Sprint is now joining T-Mobile and AT&T to support carrier billing in the Android Market. Carrier billing means that users can pay for apps on their next mobile phone bill, instead of using a credit card or some other third-party mobile payments service.Developers will soon have another way to charge Android users for apps, it appears. U.S. mobile operator
According to reports, the rollout of this feature started on April 7 and will continue until April 14.
From a Sprint memo, the carrier billing option will be available on Android devices, except for the HTC Hero and Samsung Moment. And the new option will not affect any of the other processes involved with purchasing apps. Says Sprint:
There is no change to how customers access, manage or request refunds for Android Marketplace purchases. Customers will continue to contact Google or the 3rd party content provider for refunds and support of the application.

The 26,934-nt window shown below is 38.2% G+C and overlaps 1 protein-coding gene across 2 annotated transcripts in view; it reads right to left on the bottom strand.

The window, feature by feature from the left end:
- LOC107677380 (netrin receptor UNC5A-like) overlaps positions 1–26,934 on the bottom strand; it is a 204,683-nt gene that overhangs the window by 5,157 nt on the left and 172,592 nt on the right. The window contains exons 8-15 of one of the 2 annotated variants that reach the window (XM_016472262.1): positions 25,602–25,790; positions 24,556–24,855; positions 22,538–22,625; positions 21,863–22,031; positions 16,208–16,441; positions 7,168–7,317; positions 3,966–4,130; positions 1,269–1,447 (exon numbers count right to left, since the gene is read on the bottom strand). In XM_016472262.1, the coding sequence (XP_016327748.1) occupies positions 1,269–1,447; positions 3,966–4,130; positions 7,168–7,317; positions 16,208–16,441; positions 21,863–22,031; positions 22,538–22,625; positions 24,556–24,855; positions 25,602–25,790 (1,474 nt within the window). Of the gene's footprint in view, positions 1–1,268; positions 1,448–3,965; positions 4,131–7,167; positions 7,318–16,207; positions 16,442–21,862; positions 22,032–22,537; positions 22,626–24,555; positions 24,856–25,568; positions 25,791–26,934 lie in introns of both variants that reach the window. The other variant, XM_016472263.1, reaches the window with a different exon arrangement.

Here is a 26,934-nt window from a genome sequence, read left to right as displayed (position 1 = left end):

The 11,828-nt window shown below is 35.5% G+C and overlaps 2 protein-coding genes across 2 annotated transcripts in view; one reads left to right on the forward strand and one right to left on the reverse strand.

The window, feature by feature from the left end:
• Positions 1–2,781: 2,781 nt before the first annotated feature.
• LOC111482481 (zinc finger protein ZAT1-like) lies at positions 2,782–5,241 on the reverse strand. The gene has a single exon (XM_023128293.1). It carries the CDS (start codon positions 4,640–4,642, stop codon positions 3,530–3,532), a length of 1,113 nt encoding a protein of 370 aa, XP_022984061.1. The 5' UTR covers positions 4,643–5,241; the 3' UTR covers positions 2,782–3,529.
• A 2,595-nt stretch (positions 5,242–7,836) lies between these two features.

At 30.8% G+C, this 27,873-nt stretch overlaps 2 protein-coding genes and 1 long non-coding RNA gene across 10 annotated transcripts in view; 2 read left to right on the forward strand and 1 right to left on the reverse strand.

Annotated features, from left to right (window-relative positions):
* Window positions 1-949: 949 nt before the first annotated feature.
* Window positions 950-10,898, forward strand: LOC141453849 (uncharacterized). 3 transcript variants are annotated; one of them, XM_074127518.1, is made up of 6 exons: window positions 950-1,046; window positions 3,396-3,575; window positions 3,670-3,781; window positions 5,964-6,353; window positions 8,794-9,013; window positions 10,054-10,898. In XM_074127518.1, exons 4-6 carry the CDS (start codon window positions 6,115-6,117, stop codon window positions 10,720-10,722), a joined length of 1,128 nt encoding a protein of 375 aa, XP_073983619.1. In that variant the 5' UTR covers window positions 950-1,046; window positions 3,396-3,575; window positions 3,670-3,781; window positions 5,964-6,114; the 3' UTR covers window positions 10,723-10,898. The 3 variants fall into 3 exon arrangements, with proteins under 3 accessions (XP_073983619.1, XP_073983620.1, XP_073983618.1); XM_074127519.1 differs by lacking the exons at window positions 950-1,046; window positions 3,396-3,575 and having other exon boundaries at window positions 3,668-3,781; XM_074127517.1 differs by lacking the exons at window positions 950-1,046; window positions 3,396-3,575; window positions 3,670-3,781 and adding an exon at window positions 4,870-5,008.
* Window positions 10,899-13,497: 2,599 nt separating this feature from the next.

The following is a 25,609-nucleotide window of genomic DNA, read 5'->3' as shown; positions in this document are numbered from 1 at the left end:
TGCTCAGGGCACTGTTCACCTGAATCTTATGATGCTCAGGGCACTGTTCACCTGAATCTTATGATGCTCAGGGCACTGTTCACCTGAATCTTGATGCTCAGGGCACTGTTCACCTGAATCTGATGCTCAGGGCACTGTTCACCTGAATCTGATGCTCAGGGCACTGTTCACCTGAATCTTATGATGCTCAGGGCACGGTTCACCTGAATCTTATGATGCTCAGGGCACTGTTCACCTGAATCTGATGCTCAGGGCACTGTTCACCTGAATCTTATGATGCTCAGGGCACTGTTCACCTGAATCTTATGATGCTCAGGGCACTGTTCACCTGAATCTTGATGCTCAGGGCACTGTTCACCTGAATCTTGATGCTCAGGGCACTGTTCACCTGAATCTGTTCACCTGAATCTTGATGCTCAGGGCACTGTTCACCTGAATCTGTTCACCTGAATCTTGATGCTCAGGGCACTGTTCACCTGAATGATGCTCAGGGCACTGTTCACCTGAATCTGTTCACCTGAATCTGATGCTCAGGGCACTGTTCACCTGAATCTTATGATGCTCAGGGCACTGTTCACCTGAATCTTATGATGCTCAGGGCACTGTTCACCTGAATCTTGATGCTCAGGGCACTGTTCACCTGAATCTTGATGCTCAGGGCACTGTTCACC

Customers receive an email with each purchase providing the contact information for support of purchases.
On customer invoices, there will only be a line item with the total amount, but no taxes. The charges will typically show up on the next billing cycle.
Because Sprint also allows customers to "opt out" of content purchases, those who have previously done so will still see the new payment option, but will not be able to complete the transaction. To change their opt-out status, the customer would need to call customer care or go online to Sprint's website and make the change.
Over at AndroidCentral, a tipster provided the blog with an early screenshot of what the new payment option will look like. Now, users will have a choice between using their credit card or an option that reads "bill my Sprint account."
With this rollout, the only major operator not offering direct carrier billing in the U.S. is Verizon. However, BilltoMobile, a Verizon partner, has agreements in place with mobile payment companies BOKU and Zong, in order to provide the carrier billing option to their customers.
Google also notes via blog post that other networks in Japan - SoftBank, KDDI, and NTT DOCOMO - support carrier billing as well.